MARTERIALS: Mott Corp. will be featuring a quick change sparger design that reduces the time and effort it takes to replace sparger elements in bioreactors and fermentors. The quick change sparger is configured with a uniquely designed adapter that allows easy assembly to the mating sparger tip and easy removal for replacement after each batch. This eliminates the need to re-weld the tip or clean the entire assembly. After each batch, a new tip can be installed on the end of the assembly and is ready for steam-in-place operation.Or the sparger tip can be cleaned external to the process utilizing a number of methods including ultrasonic cleaning or detergent and water flush. These spargers are durable and corrosion resistant, and the porosity of the media provides exceptional mass transfer efficiency throughout the tank.
Mott will also display their cartridge filters for vent, steam and gas line applications. These all-metal products provide superior strength, performance, and long life in biopharmaceutical processes. Mott filters are impervious to steam, heat, and most chemical agents and can survive an almost unlimited number of sterilization cycles or can be discarded after each campaign. Mott porous metal performs in high temperatures, corrosive environments, and provides mechanical stability. Cartridges are available with 222 or 226 Code 7 connections and can be purchased separately or with the filter housing. O-rings are also available in a wide variety of materials.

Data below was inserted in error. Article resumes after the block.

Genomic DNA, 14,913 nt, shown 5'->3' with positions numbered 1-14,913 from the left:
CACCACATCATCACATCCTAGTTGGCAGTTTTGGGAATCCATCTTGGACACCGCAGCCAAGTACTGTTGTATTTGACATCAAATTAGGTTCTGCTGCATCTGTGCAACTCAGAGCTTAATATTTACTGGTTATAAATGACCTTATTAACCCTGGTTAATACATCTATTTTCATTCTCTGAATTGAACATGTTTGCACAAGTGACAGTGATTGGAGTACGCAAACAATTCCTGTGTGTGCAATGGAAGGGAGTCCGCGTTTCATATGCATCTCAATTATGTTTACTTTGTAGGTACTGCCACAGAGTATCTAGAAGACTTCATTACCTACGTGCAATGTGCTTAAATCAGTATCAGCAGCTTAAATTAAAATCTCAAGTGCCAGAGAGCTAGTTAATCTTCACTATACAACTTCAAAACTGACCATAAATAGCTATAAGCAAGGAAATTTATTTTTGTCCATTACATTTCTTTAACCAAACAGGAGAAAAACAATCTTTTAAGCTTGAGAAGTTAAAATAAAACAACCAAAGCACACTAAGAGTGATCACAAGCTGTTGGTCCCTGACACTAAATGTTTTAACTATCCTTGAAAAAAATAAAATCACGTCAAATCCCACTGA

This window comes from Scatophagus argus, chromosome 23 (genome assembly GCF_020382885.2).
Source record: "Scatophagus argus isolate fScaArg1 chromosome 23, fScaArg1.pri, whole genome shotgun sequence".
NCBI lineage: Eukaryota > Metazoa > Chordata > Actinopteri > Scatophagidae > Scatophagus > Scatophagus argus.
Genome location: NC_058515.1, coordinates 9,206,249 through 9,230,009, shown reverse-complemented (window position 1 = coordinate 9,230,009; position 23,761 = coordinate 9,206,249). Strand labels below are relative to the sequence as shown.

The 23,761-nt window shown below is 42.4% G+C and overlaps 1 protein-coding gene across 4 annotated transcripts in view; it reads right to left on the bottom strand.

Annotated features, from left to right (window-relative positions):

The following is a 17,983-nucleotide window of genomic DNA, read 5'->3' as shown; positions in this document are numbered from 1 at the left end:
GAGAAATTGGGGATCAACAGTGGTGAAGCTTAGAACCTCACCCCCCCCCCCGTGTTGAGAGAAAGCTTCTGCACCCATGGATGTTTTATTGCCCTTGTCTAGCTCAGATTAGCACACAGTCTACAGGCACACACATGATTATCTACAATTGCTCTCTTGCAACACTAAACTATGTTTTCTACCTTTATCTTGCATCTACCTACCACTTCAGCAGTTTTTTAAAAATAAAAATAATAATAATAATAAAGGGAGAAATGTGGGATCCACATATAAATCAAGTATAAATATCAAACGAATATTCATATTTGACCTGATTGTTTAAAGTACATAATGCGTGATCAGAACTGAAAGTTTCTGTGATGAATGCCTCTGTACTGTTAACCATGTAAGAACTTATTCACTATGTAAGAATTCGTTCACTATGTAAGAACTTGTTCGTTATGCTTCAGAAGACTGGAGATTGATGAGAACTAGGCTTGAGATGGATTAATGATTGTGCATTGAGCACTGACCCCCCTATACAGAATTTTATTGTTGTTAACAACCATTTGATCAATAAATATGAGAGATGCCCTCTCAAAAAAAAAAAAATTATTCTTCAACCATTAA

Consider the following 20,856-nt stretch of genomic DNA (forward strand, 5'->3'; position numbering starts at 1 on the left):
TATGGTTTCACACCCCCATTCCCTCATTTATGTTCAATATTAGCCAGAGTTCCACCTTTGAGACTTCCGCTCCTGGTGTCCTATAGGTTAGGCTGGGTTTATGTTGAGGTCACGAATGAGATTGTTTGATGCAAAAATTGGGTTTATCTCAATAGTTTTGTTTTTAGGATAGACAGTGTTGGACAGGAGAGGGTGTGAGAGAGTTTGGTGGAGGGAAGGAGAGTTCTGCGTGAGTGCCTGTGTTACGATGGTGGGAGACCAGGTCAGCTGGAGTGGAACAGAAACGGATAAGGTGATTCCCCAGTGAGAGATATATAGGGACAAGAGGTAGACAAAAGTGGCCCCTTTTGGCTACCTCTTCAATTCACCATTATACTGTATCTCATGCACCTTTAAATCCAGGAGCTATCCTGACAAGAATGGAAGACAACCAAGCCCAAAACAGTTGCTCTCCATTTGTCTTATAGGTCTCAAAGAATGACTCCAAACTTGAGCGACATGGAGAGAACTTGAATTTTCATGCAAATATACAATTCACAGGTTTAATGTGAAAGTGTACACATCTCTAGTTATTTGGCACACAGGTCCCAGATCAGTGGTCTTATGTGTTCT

During a teardown of the iPad Air and Microsoft Surface Pro 3 at the Medical Design & Manufacturing Show in Schaumburg, Ill., an engineer showed this "inflammatory" video about the dangers of maliciously mishandling lithium-ion batteries.
Science fiction author Isaac Asimov may have the best rules for effective brainstorming and creativity. His never-before-published essay, "On Creativity," recently made it to the Web pages of MIT Technology Review.
Much has been made over the potentially dangerous flammability of lithium-ion batteries after major companies like Boeing, Sony, and Tesla have grappled with well-publicized battery fires. Researchers at Stanford University may have come up with a solution to this problem with a smart sensor for lithium-ion batteries that provides a warning if the battery is about to overheat or catch fire.
In this new Design News feature, "How it Works," we’re starting off by examining the inner workings of the electronic cigarette. While e-cigarettes seemed like a gimmick just two or three years ago, they’re catching fire -- so to speak. Sales topped $1 billion last year and are set to hit $10 billion by 2017. Cigarette companies are fighting back by buying up e-cigarette manufacturers.
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